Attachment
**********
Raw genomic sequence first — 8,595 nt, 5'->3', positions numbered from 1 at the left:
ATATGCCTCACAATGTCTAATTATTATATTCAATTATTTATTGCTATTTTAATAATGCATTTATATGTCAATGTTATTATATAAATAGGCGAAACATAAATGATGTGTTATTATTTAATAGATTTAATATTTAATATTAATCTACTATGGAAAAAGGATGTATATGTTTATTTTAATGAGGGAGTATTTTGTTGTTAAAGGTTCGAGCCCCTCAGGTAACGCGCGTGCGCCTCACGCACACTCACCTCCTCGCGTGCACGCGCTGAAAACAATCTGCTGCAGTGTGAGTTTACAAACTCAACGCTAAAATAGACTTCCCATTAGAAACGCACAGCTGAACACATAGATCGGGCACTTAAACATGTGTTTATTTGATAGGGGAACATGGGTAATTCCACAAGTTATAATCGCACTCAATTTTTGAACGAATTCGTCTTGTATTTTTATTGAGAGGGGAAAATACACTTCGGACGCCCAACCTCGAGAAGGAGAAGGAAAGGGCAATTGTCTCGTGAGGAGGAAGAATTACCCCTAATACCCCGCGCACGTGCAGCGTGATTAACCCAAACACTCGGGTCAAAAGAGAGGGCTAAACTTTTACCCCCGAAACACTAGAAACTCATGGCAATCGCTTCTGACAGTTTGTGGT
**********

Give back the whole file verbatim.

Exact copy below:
Raw genomic sequence first — 8,595 nt, 5'->3', positions numbered from 1 at the left:
ATATGCCTCACAATGTCTAATTATTATATTCAATTATTTATTGCTATTTTAATAATGCATTTATATGTCAATGTTATTATATAAATAGGCGAAACATAAATGATGTGTTATTATTTAATAGATTTAATATTTAATATTAATCTACTATGGAAAAAGGATGTATATGTTTATTTTAATGAGGGAGTATTTTGTTGTTAAAGGTTCGAGCCCCTCAGGTAACGCGCGTGCGCCTCACGCACACTCACCTCCTCGCGTGCACGCGCTGAAAACAATCTGCTGCAGTGTGAGTTTACAAACTCAACGCTAAAATAGACTTCCCATTAGAAACGCACAGCTGAACACATAGATCGGGCACTTAAACATGTGTTTATTTGATAGGGGAACATGGGTAATTCCACAAGTTATAATCGCACTCAATTTTTGAACGAATTCGTCTTGTATTTTTATTGAGAGGGGAAAATACACTTCGGACGCCCAACCTCGAGAAGGAGAAGGAAAGGGCAATTGTCTCGTGAGGAGGAAGAATTACCCCTAATACCCCGCGCACGTGCAGCGTGATTAACCCAAACACTCGGGTCAAAAGAGAGGGCTAAACTTTTACCCCCGAAACACTAGAAACTCATGGCAATCGCTTCTGACAGTTTGTGGT